“To build a city where it is impossible to build a city is madness in itself, but to build there one of the most elegant and grandest of cities is the madness of genius.” – Alexander Herzen
This April I was fortunate enough to realise a long held dream of visiting Venice. We spent four nights there on a belated Silver Wedding Anniversary trip and were not disappointed. It is an enchanting city, we had glorious weather for April and saw almost everything we had on our wish list. We were booked into a lovely hotel very close to St Mark’s Square with a canalside room and an oblique view of the Bridge of Sighs from our window. Highlights included the amazing views over the islands and lagoon from the tower of San Giorgio Maggiore, the stunning golden mosaic interior of St Mark’s Basilica and enjoying the car free lifestyle using waterbuses, including for our trips to the islands of Murano and Burano. Finally, on the return flight to London, our plane circled high over the lagoon giving us excellent farewell views.
This lovely poem by Longfellow says it all…
White swan of cities, slumbering in thy nest
So wonderfully built among the reeds
Of the lagoon, that fences thee and feeds,
As sayeth thy old historian and thy guest!
White water-lily, cradled and caressed
By ocean streams, and from the silt and weeds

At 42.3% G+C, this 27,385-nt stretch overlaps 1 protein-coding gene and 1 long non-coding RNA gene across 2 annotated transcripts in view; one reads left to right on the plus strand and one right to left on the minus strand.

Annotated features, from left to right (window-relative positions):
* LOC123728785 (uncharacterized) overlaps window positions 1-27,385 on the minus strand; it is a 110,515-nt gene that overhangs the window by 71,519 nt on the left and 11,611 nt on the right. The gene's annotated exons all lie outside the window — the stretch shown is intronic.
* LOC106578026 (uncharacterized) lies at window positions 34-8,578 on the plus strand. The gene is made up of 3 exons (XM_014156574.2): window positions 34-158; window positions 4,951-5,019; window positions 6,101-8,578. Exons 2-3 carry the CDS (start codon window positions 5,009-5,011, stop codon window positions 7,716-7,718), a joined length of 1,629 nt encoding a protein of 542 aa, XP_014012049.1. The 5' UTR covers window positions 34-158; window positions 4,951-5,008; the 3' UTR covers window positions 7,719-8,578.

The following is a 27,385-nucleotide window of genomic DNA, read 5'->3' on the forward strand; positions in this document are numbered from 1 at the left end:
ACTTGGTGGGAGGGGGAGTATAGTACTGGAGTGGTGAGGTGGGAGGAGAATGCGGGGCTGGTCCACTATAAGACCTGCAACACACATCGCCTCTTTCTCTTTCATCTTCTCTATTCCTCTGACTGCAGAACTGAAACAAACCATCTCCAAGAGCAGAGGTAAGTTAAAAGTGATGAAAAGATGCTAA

Lifting thy golden filaments and seeds.
Thy sun-illumined spires, thy crown and crest!
White phantom city, whose untrodden streets
Are rivers, and whose pavements are the shifting
Shadows of palaces and strips of sky;
I wait to see thee vanish like the fleets
Seen in mirage, or towers of cloud uplifting
In air their unsubstantial masonry.
Henry Wadsworth Longfellow (1807-1882)
An American poet, teacher and translator born in Portland, Maine. Having studied and taught in Europe and the USA he eventually retired from teaching to focus on writing. His famous works include The Song of Hiawatha, and he was the first American to translate Dante’s Divine Comedy. His poems often tell stories from myth and legend and he was the most popular American poet of his day.
Joseph Mallord William Turner (1775-1851)
An English Romantic landscape painter, watercolourist and printmaker born in Covent Garden, London. He was considered a controversial figure in his day in both technique and subject matter, but is now regarded as the artist who popularised landscape painting and is commonly known as “the painter of light”. His work is regarded as a forerunner of Impressionism. Although his oil paintings are most well known Turner is also one of the masters of British watercolour landscape painting. Turner travelled widely in the UK and Europe, initially to France, to study in Paris and Switzerland, as well as making many visits to Venice. In later years he became increasingly known for his eccentricity. Turner’s last words were said to have been: “The sun is God” and he is buried, at his request, in St Paul’s Cathedral, London.